London Overground Argument About Feet Descends Into Bizarre Row Over Religion

Threats to call the police. Telling people they belong in prison. Firmly lecturing someone that "this is not a Muslim country".

Train rage seems to have taken on a new energy in the age of social media outrage and this video of a bizarre argument about whether someone should put their feet on an adjacent seat is an example par excellence.

The 84-second clip begins after the argument has begun, with a woman filming the man who is saying: "I cannot sit there and I cannot pray with my clothes, ok?"

After a bystander tries to intervene to say it's not worth arguing over, the elderly man tells the woman she belongs "in prison".

The man (right) who argued with the woman and the bystander who tried to intervene

Fast forward just over a minute, and the man is getting off the train while remonstrating with Ms Butler, who says: "I don't have the same religion as you sir. I pray with my shoes on. Every day, I pray with my shoes on. I am Christian."

When he says he is a Muslim and cannot pray with his shoes on, the woman filming decides the demographics about the UK are what's needed to settle whether she can place her feet on a train seat. She says: "Listen, this is not a Muslim country."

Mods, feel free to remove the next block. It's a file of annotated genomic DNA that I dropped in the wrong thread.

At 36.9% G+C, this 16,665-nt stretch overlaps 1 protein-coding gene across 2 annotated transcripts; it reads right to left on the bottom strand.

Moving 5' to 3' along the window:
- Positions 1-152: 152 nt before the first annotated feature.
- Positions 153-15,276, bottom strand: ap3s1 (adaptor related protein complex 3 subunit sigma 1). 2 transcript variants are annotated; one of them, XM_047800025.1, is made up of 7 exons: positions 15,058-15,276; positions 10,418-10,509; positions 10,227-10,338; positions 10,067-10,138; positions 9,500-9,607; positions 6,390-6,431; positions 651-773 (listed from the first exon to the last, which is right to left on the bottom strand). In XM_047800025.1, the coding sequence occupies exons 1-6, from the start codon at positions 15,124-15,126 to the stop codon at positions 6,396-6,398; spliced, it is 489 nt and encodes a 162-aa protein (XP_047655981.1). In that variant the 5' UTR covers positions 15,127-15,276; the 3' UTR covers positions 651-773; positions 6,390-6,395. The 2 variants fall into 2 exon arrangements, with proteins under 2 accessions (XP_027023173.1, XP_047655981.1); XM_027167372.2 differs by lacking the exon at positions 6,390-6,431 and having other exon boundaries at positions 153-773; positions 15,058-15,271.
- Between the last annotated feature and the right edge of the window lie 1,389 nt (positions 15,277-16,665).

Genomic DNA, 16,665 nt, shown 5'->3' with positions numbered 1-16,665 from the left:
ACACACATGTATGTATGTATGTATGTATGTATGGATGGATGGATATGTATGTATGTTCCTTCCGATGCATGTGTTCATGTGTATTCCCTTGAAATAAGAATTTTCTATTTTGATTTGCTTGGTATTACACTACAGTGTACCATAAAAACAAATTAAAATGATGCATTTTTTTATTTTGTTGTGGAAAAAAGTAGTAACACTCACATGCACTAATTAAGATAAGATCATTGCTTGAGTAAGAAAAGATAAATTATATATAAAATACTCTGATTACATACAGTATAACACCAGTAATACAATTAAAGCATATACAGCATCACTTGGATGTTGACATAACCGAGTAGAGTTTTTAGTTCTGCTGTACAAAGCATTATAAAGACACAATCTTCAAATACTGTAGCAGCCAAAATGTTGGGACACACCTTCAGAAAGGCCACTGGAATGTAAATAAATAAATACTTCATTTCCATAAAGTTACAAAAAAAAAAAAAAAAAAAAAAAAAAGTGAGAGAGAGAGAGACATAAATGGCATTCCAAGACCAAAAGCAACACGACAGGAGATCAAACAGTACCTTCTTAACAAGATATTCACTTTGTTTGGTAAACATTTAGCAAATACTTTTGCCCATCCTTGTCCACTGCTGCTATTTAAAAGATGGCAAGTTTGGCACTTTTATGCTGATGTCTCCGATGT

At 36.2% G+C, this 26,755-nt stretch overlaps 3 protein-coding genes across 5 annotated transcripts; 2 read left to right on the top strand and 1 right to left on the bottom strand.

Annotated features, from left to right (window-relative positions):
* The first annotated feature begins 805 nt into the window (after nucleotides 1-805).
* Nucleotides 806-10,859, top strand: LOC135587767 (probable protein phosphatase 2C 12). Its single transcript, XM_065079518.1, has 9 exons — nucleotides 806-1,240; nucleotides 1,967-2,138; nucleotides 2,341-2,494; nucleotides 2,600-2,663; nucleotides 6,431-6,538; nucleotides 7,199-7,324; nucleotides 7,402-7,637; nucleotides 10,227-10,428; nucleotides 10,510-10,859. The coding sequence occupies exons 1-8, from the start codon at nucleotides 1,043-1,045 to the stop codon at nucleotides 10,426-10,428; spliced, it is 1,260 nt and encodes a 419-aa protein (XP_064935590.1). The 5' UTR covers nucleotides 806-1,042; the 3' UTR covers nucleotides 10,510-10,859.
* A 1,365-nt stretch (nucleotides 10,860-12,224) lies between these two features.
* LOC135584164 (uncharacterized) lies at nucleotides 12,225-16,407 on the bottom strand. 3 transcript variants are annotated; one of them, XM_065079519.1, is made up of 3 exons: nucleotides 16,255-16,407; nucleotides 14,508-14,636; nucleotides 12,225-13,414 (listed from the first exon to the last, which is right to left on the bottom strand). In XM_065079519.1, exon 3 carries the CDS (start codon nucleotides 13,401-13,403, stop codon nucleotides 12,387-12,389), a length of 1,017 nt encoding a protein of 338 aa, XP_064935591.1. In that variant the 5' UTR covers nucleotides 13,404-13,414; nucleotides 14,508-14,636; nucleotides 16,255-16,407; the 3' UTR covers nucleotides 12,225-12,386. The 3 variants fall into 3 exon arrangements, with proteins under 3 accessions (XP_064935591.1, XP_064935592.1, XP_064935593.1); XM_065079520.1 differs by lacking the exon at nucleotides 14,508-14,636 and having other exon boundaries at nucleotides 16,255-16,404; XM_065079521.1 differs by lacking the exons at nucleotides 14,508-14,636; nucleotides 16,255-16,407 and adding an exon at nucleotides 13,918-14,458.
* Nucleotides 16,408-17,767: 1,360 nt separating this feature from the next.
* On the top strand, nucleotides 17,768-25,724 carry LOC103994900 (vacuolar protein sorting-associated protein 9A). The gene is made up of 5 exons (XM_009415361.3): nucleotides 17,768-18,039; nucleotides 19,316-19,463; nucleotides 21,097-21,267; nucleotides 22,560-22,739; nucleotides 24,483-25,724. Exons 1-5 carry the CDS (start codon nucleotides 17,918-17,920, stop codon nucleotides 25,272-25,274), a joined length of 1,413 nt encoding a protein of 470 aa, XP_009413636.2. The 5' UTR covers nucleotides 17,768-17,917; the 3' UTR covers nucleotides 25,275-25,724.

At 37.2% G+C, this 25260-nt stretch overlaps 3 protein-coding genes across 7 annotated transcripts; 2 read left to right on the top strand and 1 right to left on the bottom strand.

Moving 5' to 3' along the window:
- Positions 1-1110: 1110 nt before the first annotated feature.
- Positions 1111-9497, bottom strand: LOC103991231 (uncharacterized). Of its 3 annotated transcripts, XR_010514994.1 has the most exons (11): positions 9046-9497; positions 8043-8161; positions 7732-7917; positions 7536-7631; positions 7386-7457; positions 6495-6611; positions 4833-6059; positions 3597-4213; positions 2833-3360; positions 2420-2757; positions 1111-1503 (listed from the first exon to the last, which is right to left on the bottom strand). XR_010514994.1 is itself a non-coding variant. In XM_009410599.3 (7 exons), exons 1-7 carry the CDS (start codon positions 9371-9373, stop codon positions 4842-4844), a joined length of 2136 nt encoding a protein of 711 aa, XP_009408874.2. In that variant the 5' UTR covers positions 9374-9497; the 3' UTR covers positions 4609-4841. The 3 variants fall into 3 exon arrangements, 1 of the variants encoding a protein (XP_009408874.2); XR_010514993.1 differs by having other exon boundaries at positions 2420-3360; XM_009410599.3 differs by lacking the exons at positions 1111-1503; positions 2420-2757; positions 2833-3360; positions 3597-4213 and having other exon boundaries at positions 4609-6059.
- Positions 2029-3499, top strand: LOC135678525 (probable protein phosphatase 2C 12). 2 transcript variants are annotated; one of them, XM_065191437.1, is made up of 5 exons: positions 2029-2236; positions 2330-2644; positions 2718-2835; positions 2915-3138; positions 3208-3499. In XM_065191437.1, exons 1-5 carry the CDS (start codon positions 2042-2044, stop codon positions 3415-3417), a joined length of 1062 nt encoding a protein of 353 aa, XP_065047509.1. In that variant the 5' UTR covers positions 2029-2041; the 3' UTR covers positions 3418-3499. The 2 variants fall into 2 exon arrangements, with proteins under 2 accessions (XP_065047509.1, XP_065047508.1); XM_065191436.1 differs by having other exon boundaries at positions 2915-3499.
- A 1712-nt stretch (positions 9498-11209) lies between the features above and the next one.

In between, the man gets into an argument with another man who tells him "this is England", to which the elderly man replies: "I was born here."

Ruby Butler, who claims to have shot and uploaded the footage, told the Evening Standard: "The gentleman came up to me, and I had been walking all day since 6am. There was no-one standing, everyone was was sitting, so I put my feet on the chair.

"I was playing on my phone and then the gentleman came up to me and said he worked on the train."

Commenters on the Evening Standard article seemed to think the issue of Islam was crucial to this argument over train etiquette.

"Feet on seats is obviously bad form," wrote one. "But this was a fairly normal example of muslim aggression."

Another took a more straight-forward view.

"Forget religion, forget if the train was full or not, the basic fact is the woman was wrong to put her feet on the seat," they said. "End of."

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